When the Supreme Court overturned Roe v. Wade, the romance literature community responded with a million-word anthology.
“Dissent” features short stories from over 150 authors from around the world with all royalties going to U.S. abortion rights funds. It is so large its content spills into three separate hardbacks.
Within a week of its Sept. 6 release, “Dissent” sold 11,000 copies.
It was a massive undertaking. Authors rolled out new content in six weeks. Editors, including Sharpsburg resident Melanie Linn Gutowski, took on 15 stories each in two weeks.
“It’s unheard of to begin a project at the beginning of July and to publish two months later. … No one would attempt that except for these ladies,” said “Dissent” contributor and romantic comedy author Sylvie Stewart, of Cranberry.
Debunking stereotypes, taking risks
The energy poured into the anthology reflects the undercurrent of activism characteristic of the romance genre. In 2020, Romancing the Vote rallied around author Selena Montgomery (real name: Stacey Abrams), raising nearly $500,000 to mobilize Georgia voters. Since June, seven charity romance anthologies for reproductive justice have emerged, sustained by more than 300 authors.
The romance genre is largely written by and for women — an estimated 14 percent of its readership is male — and it represents a quarter of U.S. book sales. Despite its success, the genre is often discounted.
Stewart is well-acquainted with the misconception: “Vapid readers, vapid authors, vapid stories,” she told PublicSource. Stewart said this assumption is disingenuous to the genre, which centers women, choice and autonomy.
In the spirit of those pillars, Stewart was excited to take part in “Dissent.” But she also knew her participation would cost her anti-abortion readers and, potentially, income.
Stewart was with eight other romance authors when she heard about the project. “I remember after saying, ‘Oh that’s awesome, love it, love it,’ kind of looking around the room like, ‘Alright. Can I do this? Do I have time to do it, because it’s such a short deadline? And can I afford to do it, knowing that I’m going to lose readers?’”
Stewart decided she could. When she announced her participation in “Dissent,” she said, “I had the highest unsubscribe rate that I’ve ever had.” That was a shared experience for “Dissent” authors, according to Stewart.
“I just ran out of the will to care if I was going to lose readers. I don’t want those readers,” she told PublicSource. Davis said she knows there is an audience for authors “who are championing bodily autonomy.”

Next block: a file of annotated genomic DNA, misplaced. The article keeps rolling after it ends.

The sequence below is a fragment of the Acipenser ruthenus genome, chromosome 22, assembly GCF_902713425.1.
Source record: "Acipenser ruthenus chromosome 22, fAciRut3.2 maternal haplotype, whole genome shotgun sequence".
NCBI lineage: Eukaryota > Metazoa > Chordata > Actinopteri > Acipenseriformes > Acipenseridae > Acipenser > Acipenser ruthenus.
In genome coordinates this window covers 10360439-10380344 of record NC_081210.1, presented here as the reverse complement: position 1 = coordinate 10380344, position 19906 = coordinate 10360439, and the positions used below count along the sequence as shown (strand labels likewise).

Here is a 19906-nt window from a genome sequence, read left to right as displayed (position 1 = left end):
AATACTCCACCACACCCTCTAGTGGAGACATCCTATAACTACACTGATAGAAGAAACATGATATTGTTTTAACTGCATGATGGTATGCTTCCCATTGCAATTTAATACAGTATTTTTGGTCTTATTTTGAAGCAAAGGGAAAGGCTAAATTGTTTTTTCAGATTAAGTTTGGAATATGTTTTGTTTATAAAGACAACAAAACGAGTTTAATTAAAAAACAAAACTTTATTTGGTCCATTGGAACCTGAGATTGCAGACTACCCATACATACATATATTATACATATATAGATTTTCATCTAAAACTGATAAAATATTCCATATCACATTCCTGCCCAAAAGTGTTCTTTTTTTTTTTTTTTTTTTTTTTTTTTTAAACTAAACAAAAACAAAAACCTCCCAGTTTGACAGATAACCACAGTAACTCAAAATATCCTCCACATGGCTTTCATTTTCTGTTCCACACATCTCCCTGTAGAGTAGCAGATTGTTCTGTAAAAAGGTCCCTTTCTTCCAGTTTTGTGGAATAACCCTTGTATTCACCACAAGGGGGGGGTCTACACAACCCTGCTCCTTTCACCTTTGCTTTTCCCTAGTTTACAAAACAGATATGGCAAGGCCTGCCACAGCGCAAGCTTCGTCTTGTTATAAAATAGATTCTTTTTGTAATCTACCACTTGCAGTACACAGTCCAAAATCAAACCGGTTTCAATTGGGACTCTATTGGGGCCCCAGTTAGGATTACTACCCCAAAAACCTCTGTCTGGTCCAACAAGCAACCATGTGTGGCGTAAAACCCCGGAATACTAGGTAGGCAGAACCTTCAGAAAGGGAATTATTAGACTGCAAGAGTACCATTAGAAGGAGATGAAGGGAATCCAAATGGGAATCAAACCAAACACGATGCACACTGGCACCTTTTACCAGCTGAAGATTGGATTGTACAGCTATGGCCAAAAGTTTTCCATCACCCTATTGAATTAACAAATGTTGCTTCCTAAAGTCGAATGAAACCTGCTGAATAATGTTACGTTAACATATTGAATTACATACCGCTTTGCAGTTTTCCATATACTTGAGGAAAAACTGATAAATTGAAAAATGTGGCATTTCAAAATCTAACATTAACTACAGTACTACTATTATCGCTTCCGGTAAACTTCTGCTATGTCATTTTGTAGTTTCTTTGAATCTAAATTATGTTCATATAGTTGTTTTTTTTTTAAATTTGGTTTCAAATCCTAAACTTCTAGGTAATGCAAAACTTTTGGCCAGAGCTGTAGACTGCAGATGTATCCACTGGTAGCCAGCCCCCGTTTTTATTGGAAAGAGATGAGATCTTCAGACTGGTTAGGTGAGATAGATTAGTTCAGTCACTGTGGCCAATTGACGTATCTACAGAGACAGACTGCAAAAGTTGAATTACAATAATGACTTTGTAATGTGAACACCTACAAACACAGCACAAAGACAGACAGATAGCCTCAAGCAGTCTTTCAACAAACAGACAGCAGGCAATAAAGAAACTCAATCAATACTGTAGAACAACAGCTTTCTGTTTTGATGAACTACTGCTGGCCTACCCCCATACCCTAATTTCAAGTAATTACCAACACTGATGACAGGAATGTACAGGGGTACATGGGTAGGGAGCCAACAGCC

Nicole French, one of the three organizers of “Dissent,” said the romance genre is working on establishing space for abortion stories.
“It’s definitely a taboo subject, even to write about in romance,” she said. “I’ve been in plenty of writer groups where they’ve said, ‘Don’t ever write an abortion in your book.’ Which is ironic because of how much we write about body autonomy otherwise.”
The first series French published, “Spitfire Trilogy,” features an abortion.
“It does not hurt my bottom line to write that story,” she said. “Fear [of losing readership] doesn’t have to guide what we do, although it’s a very real risk.”
Broadening the fantasy
The genre has evolved in the past decade to transcend traditional tropes and majority identities. Davis recalled reading her mother’s romance novels, which featured “dubious consent situations.” As an author, Davis told PublicSource, “I knew I had to be more explicit about consent on the page.”
Storylines that include sexually transmitted infections, pregnancies, characters of color, and differently shaped and abled bodies have gained prominence within the genre, Davis said. Many of her characters have autism and epilepsy, “so I get a lot of comments from readers who are just so relieved to see people … having rich romantic experiences and being disabled.”
Following the overturn of Roe v. Wade, Davis said, “There’s been a great push to talk about abortion explicitly, to talk about choices and repercussions, to have our characters feel the weight of their actions.” Within her own repertoire, Davis added disclaimers to works that included unplanned pregnancies, so readers would not be surprised by the content.
French, a former literary scholar, said the romance genre originated from feminist advocacy. Now, it emphasizes bodily autonomy.
“We’re just writing that story as if it’s a fantasy. I think the big question is: Why does that still have to be a fantasy?”
Sophia Levin is a freelance journalist and former PublicSource intern. She can be reached at firstname.lastname@example.org.
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